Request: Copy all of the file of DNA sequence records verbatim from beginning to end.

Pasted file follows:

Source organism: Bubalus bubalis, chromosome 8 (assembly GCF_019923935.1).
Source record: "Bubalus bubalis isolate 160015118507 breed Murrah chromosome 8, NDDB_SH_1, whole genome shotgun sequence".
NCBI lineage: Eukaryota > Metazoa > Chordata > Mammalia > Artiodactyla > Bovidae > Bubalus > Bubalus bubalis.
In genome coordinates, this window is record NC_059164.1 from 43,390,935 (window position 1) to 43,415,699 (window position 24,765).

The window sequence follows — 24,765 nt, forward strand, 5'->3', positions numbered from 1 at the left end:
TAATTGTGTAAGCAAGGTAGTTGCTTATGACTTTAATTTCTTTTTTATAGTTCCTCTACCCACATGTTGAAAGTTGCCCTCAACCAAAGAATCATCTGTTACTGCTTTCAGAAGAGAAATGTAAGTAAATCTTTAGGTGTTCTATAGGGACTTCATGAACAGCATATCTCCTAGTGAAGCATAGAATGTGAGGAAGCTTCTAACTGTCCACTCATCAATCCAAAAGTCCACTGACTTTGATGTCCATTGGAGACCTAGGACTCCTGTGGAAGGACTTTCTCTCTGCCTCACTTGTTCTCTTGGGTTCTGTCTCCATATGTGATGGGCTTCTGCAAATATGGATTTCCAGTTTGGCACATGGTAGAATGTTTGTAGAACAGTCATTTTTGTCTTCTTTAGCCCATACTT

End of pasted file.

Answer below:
Source organism: Bubalus bubalis, chromosome 8 (assembly GCF_019923935.1).
Source record: "Bubalus bubalis isolate 160015118507 breed Murrah chromosome 8, NDDB_SH_1, whole genome shotgun sequence".
NCBI lineage: Eukaryota > Metazoa > Chordata > Mammalia > Artiodactyla > Bovidae > Bubalus > Bubalus bubalis.
In genome coordinates, this window is record NC_059164.1 from 43,390,935 (window position 1) to 43,415,699 (window position 24,765).

The window sequence follows — 24,765 nt, forward strand, 5'->3', positions numbered from 1 at the left end:
TAATTGTGTAAGCAAGGTAGTTGCTTATGACTTTAATTTCTTTTTTATAGTTCCTCTACCCACATGTTGAAAGTTGCCCTCAACCAAAGAATCATCTGTTACTGCTTTCAGAAGAGAAATGTAAGTAAATCTTTAGGTGTTCTATAGGGACTTCATGAACAGCATATCTCCTAGTGAAGCATAGAATGTGAGGAAGCTTCTAACTGTCCACTCATCAATCCAAAAGTCCACTGACTTTGATGTCCATTGGAGACCTAGGACTCCTGTGGAAGGACTTTCTCTCTGCCTCACTTGTTCTCTTGGGTTCTGTCTCCATATGTGATGGGCTTCTGCAAATATGGATTTCCAGTTTGGCACATGGTAGAATGTTTGTAGAACAGTCATTTTTGTCTTCTTTAGCCCATACTT